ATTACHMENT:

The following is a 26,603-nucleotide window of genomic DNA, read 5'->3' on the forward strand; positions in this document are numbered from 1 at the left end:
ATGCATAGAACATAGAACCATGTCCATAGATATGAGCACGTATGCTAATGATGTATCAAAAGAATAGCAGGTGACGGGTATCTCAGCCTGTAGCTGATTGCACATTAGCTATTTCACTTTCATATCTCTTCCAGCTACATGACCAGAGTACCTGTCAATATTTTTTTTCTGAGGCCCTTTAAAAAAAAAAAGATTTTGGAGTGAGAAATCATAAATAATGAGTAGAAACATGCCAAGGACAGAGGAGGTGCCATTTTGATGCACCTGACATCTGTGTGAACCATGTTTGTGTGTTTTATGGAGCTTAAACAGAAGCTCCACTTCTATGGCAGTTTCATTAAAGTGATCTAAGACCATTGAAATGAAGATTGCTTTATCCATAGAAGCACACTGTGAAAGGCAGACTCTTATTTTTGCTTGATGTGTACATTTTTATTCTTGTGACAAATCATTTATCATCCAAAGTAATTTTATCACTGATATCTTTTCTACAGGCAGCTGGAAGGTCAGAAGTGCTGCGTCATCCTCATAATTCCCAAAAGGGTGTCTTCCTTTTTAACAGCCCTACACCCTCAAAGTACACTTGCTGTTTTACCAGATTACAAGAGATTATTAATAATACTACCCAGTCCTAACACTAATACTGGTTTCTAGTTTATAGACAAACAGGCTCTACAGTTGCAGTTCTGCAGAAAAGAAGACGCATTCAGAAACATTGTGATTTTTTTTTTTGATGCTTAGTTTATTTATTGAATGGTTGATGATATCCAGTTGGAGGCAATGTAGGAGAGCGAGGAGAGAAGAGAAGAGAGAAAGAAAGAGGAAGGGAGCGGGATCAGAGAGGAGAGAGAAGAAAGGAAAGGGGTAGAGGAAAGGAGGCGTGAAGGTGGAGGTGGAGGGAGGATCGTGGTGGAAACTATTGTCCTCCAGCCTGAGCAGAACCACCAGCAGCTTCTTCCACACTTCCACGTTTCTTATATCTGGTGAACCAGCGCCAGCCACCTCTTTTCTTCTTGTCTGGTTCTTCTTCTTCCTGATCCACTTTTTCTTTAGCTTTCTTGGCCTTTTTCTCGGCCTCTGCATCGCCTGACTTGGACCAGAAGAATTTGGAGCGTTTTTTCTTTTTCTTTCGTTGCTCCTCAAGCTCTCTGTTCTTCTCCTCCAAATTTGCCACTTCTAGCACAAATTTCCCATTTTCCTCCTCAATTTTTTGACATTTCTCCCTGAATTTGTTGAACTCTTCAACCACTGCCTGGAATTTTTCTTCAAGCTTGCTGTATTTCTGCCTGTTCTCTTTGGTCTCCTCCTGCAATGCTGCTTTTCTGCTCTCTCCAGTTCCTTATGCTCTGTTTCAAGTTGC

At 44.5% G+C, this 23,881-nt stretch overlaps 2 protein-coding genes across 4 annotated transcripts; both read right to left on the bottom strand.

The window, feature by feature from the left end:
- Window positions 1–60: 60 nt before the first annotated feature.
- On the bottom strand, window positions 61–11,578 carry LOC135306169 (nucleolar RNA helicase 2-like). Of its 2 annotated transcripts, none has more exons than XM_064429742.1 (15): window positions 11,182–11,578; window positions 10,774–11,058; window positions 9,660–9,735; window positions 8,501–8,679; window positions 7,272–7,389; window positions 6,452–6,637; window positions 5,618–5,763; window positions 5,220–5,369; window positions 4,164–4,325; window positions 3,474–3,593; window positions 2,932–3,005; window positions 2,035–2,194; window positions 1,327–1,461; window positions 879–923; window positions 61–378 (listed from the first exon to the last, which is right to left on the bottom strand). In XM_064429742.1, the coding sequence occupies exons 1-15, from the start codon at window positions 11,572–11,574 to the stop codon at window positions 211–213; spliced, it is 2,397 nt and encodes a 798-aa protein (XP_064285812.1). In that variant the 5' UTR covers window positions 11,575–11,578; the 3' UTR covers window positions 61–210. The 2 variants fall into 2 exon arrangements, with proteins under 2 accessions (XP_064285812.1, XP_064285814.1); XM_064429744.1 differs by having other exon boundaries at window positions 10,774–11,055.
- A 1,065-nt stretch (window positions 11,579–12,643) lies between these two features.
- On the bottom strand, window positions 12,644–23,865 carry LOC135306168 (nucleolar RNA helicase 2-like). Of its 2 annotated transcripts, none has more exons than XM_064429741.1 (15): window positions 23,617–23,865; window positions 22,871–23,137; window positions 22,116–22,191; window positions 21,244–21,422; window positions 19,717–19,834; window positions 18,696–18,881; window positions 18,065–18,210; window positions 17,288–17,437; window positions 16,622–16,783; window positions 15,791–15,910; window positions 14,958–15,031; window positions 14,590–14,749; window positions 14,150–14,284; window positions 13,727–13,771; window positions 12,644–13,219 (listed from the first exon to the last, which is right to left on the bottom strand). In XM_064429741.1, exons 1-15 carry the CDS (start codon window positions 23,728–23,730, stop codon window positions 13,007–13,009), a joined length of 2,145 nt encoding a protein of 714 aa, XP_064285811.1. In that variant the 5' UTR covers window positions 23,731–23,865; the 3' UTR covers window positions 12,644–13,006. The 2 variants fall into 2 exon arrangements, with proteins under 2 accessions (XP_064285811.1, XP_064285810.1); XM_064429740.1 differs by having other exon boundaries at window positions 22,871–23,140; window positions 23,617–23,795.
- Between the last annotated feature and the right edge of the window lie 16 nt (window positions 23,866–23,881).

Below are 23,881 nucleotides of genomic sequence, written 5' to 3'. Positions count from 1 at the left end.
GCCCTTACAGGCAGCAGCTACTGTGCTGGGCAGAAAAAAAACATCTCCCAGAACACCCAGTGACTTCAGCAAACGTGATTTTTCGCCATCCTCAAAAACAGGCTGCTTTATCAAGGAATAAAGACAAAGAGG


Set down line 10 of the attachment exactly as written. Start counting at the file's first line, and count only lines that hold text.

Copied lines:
Below are 23,881 nucleotides of genomic sequence, written 5' to 3'. Positions count from 1 at the left end.